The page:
This Wellcome Collection exhibition is all about our relationship with the air, and what it says about us as a society. From a 1661 pamphlet calling to action against smog, to contemporary protests and artworks against air pollution by artists including Tacita Dean and David Rickard, ‘In the Air’ traces how we breathe is often a locus for societal inequity and climate responsibility.

When: 19 May — 16 October 2022

Image: International Airspace , David Rickard, 2019. Image courtesy of the artist and Copperfield London, Image: Wellcome Collection

Our Broken Planet: How We Got Here and Ways to Fix It, The Natural History Museum

Our Broken Planet: How We Got Here and Ways to Fix It

The Natural History Museum, London

Following in the footsteps of COP15 on and COP26, The Natural History Museum has opened up its doors to invite debate on why and how our relationship with the natural world needs to change. This year-long free display will explore how humans have shaped the planet in an effort to uncover possible solutions to creating a greener future. With specimens chosen from over 80 million objects in the museum’s collection by its scientists, Our Broken Planet promises to intrigue, engage and open up the conversation around sustainability to everyone.

When: Until late summer 2022

Image: Courtesy of the Trustees of the Natural History Museum London

Our Future Planet at The Science Museum

Our Future Planet

The Science Museum, London

This exhibition asks one very important question: can carbon capture help us flight climate change? Our Future Planet explores the technologies being developed to remove carbon dioxide from the atmosphere, highlighting cutting-edge technology and nature-based solutions. From preserving ancient woodlands and adding dust to agricultural fields, to capturing carbon dioxide from the air or installing systems that prevent it leaving power stations and factories, The Science Museum showcase contemporary efforts to save the planet.

When: 19 May 2021 – September 2022

Image: Courtesy of the Science Museum Group

Are You Living Comfortably? McCoy Wynne, 2021. Commissioned for Energy House by Open Eye Gallery and University of Salford Art Collection (c) McCoy Wynne

LOOK Photo Biennial

Various venues across the North West

The North West’s biannual photography festival is back for the first time since 2019, and the theme this year is ‘Climate’. Organised by Liverpool’s Open Eye Gallery, the festival takes place across multiple sites including RHS Gardens Bridgewater in Manchester, New Adelphi Gallery at the University of Salford and World of Glass at St Helens. The biennial comes after a ten-week-long exploration period at the LOOK Climate Lab at Open Eye, where researchers, artists, academics and visionaries took over the gallery as a lab space. The aim of the project is ‘to explore the agency of people within a sometimes overwhelming climate emergency, maximising the accessibility of photography to transcend languages, borders and cultures’.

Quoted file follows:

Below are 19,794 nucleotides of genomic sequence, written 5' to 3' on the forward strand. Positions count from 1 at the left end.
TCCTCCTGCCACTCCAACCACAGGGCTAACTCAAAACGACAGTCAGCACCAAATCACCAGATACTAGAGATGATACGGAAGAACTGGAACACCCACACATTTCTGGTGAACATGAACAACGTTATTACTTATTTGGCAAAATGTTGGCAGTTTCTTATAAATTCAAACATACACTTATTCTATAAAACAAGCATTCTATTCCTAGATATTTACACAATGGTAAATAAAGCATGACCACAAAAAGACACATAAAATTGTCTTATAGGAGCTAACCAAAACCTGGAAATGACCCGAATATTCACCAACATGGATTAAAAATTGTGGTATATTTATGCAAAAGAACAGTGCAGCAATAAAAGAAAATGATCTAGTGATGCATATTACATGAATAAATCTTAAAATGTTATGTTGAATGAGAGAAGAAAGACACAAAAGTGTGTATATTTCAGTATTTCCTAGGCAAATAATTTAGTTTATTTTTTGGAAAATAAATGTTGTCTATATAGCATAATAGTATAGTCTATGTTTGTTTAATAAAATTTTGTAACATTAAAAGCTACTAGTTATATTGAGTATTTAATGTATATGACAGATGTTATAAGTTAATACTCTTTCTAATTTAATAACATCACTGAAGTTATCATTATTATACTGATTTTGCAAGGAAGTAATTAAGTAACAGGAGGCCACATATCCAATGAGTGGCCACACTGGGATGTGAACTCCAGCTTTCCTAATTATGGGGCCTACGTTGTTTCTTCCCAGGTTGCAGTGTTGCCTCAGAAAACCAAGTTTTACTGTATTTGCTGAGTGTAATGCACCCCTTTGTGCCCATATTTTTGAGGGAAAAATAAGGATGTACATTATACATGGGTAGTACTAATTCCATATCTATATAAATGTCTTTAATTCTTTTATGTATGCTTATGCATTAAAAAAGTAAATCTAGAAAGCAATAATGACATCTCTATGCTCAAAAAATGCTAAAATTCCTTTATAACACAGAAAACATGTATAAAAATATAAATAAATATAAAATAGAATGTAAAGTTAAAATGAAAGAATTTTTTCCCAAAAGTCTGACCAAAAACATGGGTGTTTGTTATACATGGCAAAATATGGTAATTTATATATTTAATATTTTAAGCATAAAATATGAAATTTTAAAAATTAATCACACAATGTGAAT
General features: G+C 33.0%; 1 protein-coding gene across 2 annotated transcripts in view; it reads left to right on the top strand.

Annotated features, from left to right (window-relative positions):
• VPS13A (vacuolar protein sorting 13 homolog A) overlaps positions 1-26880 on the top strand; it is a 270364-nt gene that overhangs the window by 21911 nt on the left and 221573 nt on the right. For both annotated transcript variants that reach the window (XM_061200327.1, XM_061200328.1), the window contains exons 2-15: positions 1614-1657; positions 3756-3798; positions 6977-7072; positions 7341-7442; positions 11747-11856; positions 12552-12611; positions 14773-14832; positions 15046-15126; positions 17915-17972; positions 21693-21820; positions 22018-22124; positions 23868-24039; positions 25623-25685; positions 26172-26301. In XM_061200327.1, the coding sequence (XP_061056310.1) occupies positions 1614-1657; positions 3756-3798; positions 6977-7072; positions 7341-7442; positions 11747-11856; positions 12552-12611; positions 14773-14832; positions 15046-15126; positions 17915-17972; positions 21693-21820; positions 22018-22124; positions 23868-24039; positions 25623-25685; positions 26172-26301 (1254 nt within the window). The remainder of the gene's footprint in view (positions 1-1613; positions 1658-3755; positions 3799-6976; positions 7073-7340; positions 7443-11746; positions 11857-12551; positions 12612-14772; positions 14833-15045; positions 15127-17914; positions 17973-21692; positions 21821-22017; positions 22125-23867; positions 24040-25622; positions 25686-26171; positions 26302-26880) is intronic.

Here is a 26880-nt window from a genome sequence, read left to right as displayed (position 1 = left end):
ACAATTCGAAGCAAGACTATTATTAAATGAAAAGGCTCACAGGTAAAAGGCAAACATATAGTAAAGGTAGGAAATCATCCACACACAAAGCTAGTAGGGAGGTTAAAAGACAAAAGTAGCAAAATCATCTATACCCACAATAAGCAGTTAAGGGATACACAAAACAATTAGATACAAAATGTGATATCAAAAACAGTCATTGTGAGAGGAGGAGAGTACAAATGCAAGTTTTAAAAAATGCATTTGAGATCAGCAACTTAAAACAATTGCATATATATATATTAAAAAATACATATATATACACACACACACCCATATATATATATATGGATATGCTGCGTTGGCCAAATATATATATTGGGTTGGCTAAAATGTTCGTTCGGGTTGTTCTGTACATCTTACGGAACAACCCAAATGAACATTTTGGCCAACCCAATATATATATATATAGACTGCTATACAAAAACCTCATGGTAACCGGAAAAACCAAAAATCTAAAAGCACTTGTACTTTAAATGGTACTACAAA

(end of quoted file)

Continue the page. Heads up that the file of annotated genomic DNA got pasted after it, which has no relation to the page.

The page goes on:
When: 14 July — 4 September 2022

Image: Are You Living Comfortably? McCoy Wynne, 2021. Commissioned for Energy House by Open Eye Gallery and University of Salford Art Collection (c) McCoy Wynne

Refugee Astronaut III, Yinka Shonibare CBE, 2019

Being Human

The Wellcome Collection

As the title suggests, The Wellcome Collection’s permanent exhibition Being Human is an exploration of what it means to live as a human being in the twenty-first century. The space is divided into four themes: genetics, minds and bodies, infection, and climate breakdown. The final chapter addresses the era of modern climate change, and includes artworks by the likes of Superflex and Yinka Shonibare. A thought-provoking look into the future of society, art, and sustainable art exhibitions.

When: Ongoing

Image: Refugee Astronaut III, Yinka Shonibare CBE, 2019 © Yinka Shonibare CBE. Courtesy of The Wellcome Collection

Featured image: Detail of Unpaved Paradise by Orlanda Broom. Courtesy of the artist and Grove Square Galleries.